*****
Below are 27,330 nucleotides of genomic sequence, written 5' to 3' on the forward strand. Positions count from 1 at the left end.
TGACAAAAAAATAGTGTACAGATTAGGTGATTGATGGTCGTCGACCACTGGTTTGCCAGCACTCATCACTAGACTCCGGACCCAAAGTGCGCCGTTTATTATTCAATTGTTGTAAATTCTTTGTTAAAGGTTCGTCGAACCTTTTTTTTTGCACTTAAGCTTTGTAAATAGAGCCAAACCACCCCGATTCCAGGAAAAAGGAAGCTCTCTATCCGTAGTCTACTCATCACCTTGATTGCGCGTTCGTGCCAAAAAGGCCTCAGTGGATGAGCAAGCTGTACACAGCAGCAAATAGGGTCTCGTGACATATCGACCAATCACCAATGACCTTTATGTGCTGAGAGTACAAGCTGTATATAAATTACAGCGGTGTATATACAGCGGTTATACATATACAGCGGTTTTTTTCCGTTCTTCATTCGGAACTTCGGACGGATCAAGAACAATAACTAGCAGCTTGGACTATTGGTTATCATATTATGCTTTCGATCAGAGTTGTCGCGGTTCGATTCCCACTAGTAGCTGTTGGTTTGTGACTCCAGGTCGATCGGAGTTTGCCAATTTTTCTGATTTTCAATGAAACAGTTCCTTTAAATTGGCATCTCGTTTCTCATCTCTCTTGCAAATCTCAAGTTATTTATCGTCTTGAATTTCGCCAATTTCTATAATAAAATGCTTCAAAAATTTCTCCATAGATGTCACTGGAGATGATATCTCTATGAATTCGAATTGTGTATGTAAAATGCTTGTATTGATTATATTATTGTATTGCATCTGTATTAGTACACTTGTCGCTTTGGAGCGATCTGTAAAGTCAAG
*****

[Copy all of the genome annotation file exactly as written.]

Below are 27,330 nucleotides of genomic sequence, written 5' to 3' on the forward strand. Positions count from 1 at the left end.
TGACAAAAAAATAGTGTACAGATTAGGTGATTGATGGTCGTCGACCACTGGTTTGCCAGCACTCATCACTAGACTCCGGACCCAAAGTGCGCCGTTTATTATTCAATTGTTGTAAATTCTTTGTTAAAGGTTCGTCGAACCTTTTTTTTTGCACTTAAGCTTTGTAAATAGAGCCAAACCACCCCGATTCCAGGAAAAAGGAAGCTCTCTATCCGTAGTCTACTCATCACCTTGATTGCGCGTTCGTGCCAAAAAGGCCTCAGTGGATGAGCAAGCTGTACACAGCAGCAAATAGGGTCTCGTGACATATCGACCAATCACCAATGACCTTTATGTGCTGAGAGTACAAGCTGTATATAAATTACAGCGGTGTATATACAGCGGTTATACATATACAGCGGTTTTTTTCCGTTCTTCATTCGGAACTTCGGACGGATCAAGAACAATAACTAGCAGCTTGGACTATTGGTTATCATATTATGCTTTCGATCAGAGTTGTCGCGGTTCGATTCCCACTAGTAGCTGTTGGTTTGTGACTCCAGGTCGATCGGAGTTTGCCAATTTTTCTGATTTTCAATGAAACAGTTCCTTTAAATTGGCATCTCGTTTCTCATCTCTCTTGCAAATCTCAAGTTATTTATCGTCTTGAATTTCGCCAATTTCTATAATAAAATGCTTCAAAAATTTCTCCATAGATGTCACTGGAGATGATATCTCTATGAATTCGAATTGTGTATGTAAAATGCTTGTATTGATTATATTATTGTATTGCATCTGTATTAGTACACTTGTCGCTTTGGAGCGATCTGTAAAGTCAAG